Competition is the basis of a healthy capitalist economy. The proposed Ladbrokes/Coral merger highlights the question of when regulators should permit reduced competition, explains John Pal.
The mooted Ladbrokes acquisition of Coral is likely to bring the Competition and Markets Authority (CMA) calling with an inquiry. A successful acquisition would lead to Ladbrokes controlling at least 45% of physical betting shops across the country. The move is perhaps not a surprise with Ladbrokes struggling with falling revenues and profits and Gala Coral hit by falling revenues from its retail businesses.
The rationale for acquisitions such as this can lead to more efficient businesses – essentially by culling head office staff, in particular. But the purpose is also to eliminate store duplication – and there will be a need for the victor to dispose of excess stores. This is achieved by closing stores due to overlap or, in the case where a local monopoly would ensue, then being compelled to sell the outlet on to a competitor.
We saw this in the case of Morrison’s acquisition of Safeway, when the Yorkshire-based company had to sell specific stores and other operators including Waitrose gained entry to new markets. The CMA’s predecessor body, the Office of Fair Trading, decided in 2009 that the Co-operative Group had to make 128 store disposals to ensure adequate local market competition in the grocery sector after it acquired the Somerfield chain, comprising 877 stores.
Another area of interest with the purported Ladbrokes takeover comes in the guise of concern over the future of the high street. Whilst the Portas Review generated lots of publicity and brought the increasingly precarious nature of some town centres to the top of the political agenda, albeit temporarily, it appears that the pilots instigated by Portas have achieved little.
We can expect more acquisitions and mergers in retail and this will impact on high streets. Whilst betting shops had for long been the preserve of secondary locations, they are now much more prominent and can add footfall to a high street, sometimes until as late in the evening as 10 pm. However, it is expected that any closures of Ladbrokes or Coral stores could be taken up by smaller operators, such as Bet Fred and Paddy Power, in locations where they may not already be represented. This would be similar to the situation with the Woolworths closure – almost all of its shops were transformed into new stores, mostly in the value sector (the ‘pound shops’). This avoided a big increase in high street vacancy rates.
The major operators in the grocery sector – Tesco, Sainsbury, Asda and Morrisons, the ‘Big 4’ – will be watching closely any decision of the CMA in relation to the Ladbrokes-Coral case. The grocery sector bears a striking similarity to the betting sector. The ‘Big 4’ are responsible for at least 70% of the grocery market.
In the past, the failure of the competition authorities to stem the rise of Tesco, in particular, led the grocer to gain almost 50% of the market in Inverness. Moreover, Tesco’s takeover of 800 T&S stores in 2002 was waved through by then Trade and Industry Secretary Patricia Hewitt. It could be argued that the margins enjoyed by Tesco throughout the 2000s and early 2010s were symptomatic of excessive market power, with the grocer accounting for over 30% of market share at one point.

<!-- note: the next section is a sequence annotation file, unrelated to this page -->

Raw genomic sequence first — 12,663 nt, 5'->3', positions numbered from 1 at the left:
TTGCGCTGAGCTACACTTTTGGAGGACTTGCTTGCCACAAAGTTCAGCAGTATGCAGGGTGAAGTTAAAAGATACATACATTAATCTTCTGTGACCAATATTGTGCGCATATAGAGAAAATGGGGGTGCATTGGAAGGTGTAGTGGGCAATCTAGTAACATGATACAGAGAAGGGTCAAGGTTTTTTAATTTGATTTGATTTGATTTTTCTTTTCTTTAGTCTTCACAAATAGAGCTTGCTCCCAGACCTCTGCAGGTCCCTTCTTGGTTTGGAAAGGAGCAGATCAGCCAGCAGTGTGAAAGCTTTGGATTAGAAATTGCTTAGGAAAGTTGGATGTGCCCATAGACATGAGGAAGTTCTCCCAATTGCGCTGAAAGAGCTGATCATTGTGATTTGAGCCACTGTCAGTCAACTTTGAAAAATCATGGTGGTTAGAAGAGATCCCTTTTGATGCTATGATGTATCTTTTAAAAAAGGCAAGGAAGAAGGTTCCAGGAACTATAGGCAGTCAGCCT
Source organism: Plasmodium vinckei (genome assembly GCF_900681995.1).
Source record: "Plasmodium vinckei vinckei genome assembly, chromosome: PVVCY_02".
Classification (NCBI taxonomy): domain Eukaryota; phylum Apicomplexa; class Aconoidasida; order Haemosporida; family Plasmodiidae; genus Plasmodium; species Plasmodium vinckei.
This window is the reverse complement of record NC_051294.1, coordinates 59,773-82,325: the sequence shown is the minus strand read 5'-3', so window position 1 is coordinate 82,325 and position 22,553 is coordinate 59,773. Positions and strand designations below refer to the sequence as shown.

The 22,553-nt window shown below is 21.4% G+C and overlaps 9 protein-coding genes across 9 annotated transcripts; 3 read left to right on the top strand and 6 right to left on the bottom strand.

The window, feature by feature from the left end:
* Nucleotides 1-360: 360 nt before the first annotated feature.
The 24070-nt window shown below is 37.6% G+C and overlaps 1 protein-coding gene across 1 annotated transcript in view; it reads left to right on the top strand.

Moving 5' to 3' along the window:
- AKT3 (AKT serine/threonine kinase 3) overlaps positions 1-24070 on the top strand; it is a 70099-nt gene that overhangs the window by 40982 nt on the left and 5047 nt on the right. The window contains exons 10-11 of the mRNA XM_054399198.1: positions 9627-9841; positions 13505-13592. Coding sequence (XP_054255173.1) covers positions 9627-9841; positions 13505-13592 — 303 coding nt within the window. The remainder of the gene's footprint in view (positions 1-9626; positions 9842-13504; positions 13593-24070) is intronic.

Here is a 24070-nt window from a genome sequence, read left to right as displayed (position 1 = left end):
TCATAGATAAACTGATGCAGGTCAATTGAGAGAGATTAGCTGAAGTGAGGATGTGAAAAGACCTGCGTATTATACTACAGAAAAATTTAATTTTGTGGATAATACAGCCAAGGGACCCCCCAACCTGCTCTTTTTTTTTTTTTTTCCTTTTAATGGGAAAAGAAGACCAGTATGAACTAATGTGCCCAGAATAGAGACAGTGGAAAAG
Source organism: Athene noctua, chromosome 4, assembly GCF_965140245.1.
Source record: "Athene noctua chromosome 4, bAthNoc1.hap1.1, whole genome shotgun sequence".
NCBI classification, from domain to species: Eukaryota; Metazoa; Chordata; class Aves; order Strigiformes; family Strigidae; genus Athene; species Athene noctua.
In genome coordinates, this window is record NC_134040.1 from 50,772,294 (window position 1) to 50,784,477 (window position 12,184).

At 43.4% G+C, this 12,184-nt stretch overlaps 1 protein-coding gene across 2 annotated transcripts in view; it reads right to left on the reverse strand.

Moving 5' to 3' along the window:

The ‘Big 4’ have grown through both organic means and acquisitions in recent decades. But they seem unlikely to have it their own way anymore. In particular, the CMA is dealing with a super complaint from consumer group Which? into grocery pricing, which the CMA must formally respond to by 19 July.
The focus of the Which? complaint is not the lack of competing grocery outlets, but rather the problems faced by consumers in making choices in the market because of lack of price transparency. Which? complains of “confusing and misleading special offers”, the difficulty in comparing the cost of individual products and the practice of some retailers of reducing the size of packs as an (obscured) alternative to raising prices. In addition, the CMA was requested by Which? to examine the so-called ‘price matching’ schemes.
The CMA was asked by Which? to consider whether these various practices provide a “confusing and opaque” environment that damages “consumers’ ability to obtain best value and make informed purchasing decisions”. It is now for the CMA to decide what changes, if any, are needed to enable consumers to make properly informed choices and obtain best value.
But that is not the only challenge facing grocery retailers. The Big 4 are anyway being squeezed, with the growing strength of Lidl, Aldi and Netto. (However, Netto’s new presence in the UK is through a joint venture with one of the Big 4 retailers – Sainsbury’s.) Ironically, Netto is itself dealing with a possible CMA investigation of its attempt to acquire just three stores from the Co-operative Group in Yorkshire.
One way or another, the retailing environment is actually becoming more competitive.